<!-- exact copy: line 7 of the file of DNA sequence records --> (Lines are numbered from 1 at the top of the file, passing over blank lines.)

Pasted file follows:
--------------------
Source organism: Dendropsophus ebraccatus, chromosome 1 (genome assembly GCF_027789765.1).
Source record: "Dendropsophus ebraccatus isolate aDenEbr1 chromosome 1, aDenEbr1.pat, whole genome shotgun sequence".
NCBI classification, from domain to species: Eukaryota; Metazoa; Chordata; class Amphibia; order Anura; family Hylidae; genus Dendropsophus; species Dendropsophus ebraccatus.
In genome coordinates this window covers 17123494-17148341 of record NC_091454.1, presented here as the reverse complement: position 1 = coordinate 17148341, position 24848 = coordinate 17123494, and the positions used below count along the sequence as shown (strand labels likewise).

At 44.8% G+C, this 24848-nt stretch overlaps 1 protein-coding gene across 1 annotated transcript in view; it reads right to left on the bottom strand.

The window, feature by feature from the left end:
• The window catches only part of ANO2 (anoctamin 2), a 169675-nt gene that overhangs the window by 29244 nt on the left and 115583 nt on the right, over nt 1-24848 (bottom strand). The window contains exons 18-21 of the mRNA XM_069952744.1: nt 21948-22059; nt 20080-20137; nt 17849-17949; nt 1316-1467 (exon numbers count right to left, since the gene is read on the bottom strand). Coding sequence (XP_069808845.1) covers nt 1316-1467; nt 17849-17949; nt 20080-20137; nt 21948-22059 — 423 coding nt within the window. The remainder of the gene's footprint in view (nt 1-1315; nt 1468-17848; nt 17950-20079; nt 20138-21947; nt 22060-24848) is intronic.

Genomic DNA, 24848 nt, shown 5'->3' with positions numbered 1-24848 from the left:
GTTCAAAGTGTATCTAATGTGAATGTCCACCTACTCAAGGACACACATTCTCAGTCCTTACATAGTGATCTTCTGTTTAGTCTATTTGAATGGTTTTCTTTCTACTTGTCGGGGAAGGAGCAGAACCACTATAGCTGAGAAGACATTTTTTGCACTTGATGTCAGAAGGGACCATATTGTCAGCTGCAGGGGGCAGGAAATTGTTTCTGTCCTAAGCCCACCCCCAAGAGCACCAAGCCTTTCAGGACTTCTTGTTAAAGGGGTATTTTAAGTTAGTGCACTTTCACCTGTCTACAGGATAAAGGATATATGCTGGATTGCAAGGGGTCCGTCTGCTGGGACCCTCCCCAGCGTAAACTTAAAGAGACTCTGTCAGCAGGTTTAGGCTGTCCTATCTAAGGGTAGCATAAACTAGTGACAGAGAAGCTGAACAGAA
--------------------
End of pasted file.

• The window catches only part of ANO2 (anoctamin 2), a 169675-nt gene that overhangs the window by 29244 nt on the left and 115583 nt on the right, over nt 1-24848 (bottom strand). The window contains exons 18-21 of the mRNA XM_069952744.1: nt 21948-22059; nt 20080-20137; nt 17849-17949; nt 1316-1467 (exon numbers count right to left, since the gene is read on the bottom strand). Coding sequence (XP_069808845.1) covers nt 1316-1467; nt 17849-17949; nt 20080-20137; nt 21948-22059 — 423 coding nt within the window. The remainder of the gene's footprint in view (nt 1-1315; nt 1468-17848; nt 17950-20079; nt 20138-21947; nt 22060-24848) is intronic.